I’m still not sure whether Tarantino meant for us to notice, if in fact he noticed himself, the ethical problem of Dr. Schultz.  As a bounty hunter who can bring in a bounty dead or alive he chooses dead, something he explains in such a deadpan tone that it sounds more psychopathic than reasonable.  More to the point is this means that the legal system, if not justice in the broader sense, is being bypassed - there can never be a trial.  The suspect is prejudicially determined guilty.  Considering the vague descriptions and lack of photographs there’s certainly a good chance for misidentification, though admittedly this point starts to wander away from the film.  DU isn’t about the mechanics of bounty hunting though the blatant disregard of ethics is certainly to the point.

As an aside, this is a movie version of bounty hunting.  Such hunters weren’t officially part of the law enforcement system until well after the Civil War and most of them during the period in the film tracked slaves and deserters primarily.  And they only got half the bounty if the suspect was dead.  All this seems to have varied widely but it does point to some historical uncertainties in DU.  At the very start we’re told that the film is set in 1858 “two years before the Civil War” which of course is wrong.  I tried to see if Tarantino explained this but all I found were some people claiming that this is him deliberately adding historical inconsistencies though I didn’t really understand to what purpose.  In Walker Alex Cox added blatant anachronisms with the purpose of drawing a continuity between 19th and 20th century meddling in Central America.  That film wasn’t entirely successful in such a purpose (and of course ignored that Walker’s expeditions had no government backing unlike most of what the US did the following century) and Django Unchained has no similar point to make.  Besides being off about the start of the war by a single year looks far more like a plain old mistake rather than some deliberate effect.  I also noticed that instead of Brunhilde (or variant spellings) the character’s name is spelled Broomhilda just like the comic strip.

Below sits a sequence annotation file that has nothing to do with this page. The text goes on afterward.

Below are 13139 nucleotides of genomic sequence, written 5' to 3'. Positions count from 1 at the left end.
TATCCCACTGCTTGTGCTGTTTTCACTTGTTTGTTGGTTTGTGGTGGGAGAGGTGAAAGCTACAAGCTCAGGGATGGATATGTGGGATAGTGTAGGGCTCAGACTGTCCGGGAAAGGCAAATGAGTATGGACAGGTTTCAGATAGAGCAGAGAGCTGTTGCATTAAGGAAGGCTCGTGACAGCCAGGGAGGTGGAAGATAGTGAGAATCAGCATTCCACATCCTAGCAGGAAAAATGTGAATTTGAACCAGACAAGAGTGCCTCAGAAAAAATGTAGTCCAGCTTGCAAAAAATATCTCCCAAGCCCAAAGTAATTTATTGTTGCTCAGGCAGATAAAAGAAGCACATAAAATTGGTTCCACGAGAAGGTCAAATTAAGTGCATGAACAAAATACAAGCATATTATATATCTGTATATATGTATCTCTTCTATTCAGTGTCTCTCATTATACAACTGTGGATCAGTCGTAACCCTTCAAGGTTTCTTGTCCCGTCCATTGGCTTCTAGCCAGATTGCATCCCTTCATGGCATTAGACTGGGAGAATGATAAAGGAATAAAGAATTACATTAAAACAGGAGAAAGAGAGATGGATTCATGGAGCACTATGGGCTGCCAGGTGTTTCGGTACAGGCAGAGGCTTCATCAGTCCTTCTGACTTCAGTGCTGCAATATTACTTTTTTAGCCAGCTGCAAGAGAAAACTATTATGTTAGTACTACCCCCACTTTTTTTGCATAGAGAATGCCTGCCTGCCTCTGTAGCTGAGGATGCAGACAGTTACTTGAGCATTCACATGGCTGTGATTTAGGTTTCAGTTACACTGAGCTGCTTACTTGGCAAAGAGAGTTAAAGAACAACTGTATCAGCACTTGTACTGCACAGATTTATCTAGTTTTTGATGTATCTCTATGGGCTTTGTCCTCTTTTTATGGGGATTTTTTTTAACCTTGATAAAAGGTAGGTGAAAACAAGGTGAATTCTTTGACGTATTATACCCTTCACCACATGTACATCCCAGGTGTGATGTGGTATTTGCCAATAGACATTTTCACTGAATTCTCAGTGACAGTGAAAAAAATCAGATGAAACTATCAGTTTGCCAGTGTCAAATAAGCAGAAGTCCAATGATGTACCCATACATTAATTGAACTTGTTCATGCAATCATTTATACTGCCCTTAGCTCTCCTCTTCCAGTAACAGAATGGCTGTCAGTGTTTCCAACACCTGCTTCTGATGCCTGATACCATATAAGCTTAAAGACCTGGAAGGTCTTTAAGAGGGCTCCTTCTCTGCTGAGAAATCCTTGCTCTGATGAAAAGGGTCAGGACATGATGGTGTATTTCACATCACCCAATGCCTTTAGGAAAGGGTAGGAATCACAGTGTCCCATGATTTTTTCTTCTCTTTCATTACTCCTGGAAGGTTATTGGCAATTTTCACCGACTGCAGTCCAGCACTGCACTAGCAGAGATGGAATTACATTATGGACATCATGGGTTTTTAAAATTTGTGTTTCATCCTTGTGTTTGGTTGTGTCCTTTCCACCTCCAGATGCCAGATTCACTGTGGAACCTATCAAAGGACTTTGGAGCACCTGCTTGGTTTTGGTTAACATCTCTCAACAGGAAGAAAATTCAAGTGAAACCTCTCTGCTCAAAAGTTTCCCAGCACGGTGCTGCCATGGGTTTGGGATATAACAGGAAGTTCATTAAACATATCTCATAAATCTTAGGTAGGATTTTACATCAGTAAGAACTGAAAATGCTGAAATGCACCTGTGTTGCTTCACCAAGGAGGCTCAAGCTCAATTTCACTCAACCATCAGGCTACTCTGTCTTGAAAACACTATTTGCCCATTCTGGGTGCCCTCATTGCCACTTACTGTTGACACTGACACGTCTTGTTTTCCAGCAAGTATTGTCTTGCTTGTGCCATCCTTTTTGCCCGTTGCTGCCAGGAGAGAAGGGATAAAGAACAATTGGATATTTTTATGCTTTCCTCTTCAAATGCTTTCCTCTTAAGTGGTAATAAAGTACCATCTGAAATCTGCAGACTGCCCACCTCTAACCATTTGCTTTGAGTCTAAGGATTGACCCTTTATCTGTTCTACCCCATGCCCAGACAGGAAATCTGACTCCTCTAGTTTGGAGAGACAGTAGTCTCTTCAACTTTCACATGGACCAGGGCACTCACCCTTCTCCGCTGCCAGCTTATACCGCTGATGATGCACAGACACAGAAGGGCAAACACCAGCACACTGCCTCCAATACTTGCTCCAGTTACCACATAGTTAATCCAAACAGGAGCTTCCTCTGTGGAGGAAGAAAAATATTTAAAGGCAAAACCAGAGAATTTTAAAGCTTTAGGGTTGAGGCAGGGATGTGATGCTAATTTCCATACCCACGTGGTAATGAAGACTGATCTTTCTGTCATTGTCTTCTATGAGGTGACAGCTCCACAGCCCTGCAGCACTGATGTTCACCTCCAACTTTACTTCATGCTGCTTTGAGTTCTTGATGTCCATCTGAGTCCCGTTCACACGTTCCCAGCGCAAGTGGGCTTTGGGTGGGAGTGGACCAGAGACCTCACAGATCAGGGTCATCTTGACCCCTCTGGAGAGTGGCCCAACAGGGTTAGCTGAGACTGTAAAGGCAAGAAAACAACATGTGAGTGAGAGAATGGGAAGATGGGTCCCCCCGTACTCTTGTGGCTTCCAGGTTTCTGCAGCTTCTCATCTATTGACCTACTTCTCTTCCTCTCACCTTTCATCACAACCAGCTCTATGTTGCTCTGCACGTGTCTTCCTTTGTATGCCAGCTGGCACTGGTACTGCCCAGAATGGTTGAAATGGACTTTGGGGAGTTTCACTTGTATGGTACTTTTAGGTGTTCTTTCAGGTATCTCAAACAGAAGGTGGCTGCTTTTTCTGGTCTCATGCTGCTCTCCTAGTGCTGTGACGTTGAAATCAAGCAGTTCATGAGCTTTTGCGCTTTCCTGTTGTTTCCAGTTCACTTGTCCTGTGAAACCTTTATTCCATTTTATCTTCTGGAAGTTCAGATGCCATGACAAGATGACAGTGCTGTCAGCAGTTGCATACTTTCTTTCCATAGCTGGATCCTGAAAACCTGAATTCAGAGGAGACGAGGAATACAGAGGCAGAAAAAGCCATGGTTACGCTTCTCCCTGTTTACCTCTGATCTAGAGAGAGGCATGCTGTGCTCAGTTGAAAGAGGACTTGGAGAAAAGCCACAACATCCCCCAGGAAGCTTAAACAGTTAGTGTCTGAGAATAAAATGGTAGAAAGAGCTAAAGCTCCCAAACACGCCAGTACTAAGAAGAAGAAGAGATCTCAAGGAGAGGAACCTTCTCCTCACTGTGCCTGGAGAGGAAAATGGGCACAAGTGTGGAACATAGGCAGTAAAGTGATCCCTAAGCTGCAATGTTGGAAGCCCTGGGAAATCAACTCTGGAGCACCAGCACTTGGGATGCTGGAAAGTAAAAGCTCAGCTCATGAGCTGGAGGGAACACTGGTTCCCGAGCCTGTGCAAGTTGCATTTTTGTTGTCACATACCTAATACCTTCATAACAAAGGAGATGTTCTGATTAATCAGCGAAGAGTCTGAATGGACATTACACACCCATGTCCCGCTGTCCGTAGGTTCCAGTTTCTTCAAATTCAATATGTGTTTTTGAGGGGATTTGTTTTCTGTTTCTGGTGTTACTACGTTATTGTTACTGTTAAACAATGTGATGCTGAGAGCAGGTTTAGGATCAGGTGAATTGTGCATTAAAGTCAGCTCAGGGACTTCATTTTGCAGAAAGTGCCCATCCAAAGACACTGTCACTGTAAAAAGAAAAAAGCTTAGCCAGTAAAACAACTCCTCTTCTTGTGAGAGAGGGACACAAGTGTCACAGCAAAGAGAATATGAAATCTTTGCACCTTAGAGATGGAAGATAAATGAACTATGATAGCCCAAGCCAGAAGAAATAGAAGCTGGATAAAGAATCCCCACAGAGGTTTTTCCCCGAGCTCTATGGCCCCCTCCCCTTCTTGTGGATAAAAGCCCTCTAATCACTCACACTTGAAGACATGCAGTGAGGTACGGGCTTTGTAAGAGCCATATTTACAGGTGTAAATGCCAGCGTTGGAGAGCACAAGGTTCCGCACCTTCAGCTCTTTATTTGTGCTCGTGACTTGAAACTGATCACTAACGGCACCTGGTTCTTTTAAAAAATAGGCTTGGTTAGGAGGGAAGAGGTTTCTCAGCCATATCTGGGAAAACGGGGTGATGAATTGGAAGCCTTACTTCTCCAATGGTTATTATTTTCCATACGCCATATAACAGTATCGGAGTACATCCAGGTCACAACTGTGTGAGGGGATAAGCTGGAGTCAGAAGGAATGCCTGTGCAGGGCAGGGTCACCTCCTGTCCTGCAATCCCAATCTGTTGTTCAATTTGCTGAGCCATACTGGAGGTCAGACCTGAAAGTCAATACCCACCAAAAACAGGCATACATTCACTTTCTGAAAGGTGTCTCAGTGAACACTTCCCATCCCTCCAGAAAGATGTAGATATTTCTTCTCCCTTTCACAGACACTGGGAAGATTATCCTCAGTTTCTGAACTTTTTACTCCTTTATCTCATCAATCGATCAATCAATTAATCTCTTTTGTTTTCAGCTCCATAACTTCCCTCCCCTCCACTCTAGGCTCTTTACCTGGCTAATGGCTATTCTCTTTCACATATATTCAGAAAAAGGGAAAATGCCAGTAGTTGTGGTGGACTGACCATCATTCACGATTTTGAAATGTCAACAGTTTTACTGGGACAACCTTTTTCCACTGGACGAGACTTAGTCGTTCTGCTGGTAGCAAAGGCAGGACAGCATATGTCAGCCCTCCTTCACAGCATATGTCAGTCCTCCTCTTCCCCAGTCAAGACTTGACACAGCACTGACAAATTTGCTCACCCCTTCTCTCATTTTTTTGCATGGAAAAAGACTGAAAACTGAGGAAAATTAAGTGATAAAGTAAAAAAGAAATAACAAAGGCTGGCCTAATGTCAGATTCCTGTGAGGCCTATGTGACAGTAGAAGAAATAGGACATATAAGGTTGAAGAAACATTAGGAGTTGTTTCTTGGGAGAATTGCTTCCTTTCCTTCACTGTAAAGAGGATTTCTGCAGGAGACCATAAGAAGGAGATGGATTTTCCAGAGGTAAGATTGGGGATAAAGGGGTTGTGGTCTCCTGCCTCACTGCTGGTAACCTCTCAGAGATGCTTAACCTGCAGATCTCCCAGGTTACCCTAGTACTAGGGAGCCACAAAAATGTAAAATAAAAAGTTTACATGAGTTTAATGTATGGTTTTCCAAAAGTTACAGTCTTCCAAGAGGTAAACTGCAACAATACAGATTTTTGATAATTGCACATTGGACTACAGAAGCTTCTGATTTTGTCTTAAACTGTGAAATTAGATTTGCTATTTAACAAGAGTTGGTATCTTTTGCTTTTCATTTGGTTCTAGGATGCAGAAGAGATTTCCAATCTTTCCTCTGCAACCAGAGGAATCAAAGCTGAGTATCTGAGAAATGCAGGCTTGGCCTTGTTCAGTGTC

It’s nice to see Franco Nero, the original Django, in a cameo though it would have been even better to have also included Tomas Milian who had the lead in the demented Django Kill...If You Live Shoot (whether or not he’s actually called Django in that film).  The geek part of me thinks it would have been cool to have peppered the entire film with actors who played Django in the many films using that name, though most were simple retitles for the English-language market.